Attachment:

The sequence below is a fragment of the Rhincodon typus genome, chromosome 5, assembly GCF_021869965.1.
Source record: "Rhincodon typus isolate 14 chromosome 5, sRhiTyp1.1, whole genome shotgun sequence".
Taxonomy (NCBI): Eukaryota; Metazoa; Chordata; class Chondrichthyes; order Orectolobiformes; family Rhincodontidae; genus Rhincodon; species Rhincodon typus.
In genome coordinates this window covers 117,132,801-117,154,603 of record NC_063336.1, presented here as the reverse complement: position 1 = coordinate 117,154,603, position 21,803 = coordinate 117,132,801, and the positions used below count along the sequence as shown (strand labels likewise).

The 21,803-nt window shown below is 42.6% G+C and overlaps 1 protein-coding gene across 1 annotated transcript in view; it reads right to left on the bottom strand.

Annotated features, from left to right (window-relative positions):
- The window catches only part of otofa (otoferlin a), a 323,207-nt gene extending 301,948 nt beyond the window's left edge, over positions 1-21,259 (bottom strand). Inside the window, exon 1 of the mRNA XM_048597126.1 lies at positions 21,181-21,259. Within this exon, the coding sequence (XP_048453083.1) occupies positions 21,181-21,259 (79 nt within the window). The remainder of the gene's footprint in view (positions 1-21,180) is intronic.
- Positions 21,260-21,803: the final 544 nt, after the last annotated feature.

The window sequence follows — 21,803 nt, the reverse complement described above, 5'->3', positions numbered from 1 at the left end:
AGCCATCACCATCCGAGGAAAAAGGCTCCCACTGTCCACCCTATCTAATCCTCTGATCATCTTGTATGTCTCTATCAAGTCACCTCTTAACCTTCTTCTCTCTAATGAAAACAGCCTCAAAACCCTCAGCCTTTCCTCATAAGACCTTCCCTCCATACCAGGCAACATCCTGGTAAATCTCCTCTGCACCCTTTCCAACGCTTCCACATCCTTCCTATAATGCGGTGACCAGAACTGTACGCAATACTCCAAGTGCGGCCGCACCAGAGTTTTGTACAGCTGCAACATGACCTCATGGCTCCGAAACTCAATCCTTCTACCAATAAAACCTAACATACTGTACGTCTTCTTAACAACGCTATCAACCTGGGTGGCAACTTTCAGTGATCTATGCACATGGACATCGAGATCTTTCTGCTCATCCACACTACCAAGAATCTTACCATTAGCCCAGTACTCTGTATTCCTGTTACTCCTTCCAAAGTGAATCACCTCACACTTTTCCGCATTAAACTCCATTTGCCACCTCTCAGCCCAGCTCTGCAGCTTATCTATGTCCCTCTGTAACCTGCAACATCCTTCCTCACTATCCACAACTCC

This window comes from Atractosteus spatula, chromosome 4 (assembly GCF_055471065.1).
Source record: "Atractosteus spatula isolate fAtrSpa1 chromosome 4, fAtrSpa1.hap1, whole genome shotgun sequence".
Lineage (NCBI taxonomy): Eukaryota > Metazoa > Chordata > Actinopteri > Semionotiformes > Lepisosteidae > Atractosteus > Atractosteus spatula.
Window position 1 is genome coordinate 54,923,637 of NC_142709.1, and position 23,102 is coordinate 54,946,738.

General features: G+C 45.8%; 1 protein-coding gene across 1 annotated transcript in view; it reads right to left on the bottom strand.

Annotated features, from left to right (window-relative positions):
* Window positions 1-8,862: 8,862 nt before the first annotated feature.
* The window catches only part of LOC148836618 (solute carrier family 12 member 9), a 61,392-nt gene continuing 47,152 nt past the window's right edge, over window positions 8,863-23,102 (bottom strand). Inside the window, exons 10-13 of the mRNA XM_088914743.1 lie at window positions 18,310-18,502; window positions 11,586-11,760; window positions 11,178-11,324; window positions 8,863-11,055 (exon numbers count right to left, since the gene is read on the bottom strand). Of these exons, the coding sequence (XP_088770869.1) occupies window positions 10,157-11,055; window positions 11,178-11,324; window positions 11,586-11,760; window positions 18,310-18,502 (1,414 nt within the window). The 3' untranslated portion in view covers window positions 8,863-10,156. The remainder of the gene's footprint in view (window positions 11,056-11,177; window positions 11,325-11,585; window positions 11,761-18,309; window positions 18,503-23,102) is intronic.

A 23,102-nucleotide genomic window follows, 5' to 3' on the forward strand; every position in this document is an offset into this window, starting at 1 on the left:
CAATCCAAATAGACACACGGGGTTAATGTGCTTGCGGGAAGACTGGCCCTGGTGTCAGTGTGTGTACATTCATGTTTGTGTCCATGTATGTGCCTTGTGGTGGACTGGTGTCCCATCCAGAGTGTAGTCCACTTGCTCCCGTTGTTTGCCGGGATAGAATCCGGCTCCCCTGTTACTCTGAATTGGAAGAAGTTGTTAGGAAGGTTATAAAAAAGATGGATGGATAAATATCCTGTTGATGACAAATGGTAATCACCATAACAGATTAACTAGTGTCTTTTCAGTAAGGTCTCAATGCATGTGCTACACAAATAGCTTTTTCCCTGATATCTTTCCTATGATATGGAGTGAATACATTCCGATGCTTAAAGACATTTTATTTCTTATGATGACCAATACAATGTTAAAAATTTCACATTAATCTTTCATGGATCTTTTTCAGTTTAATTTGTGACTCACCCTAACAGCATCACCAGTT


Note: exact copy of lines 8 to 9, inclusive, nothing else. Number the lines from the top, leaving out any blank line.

- Positions 21,260-21,803: the final 544 nt, after the last annotated feature.

The window sequence follows — 21,803 nt, the reverse complement described above, 5'->3', positions numbered from 1 at the left end: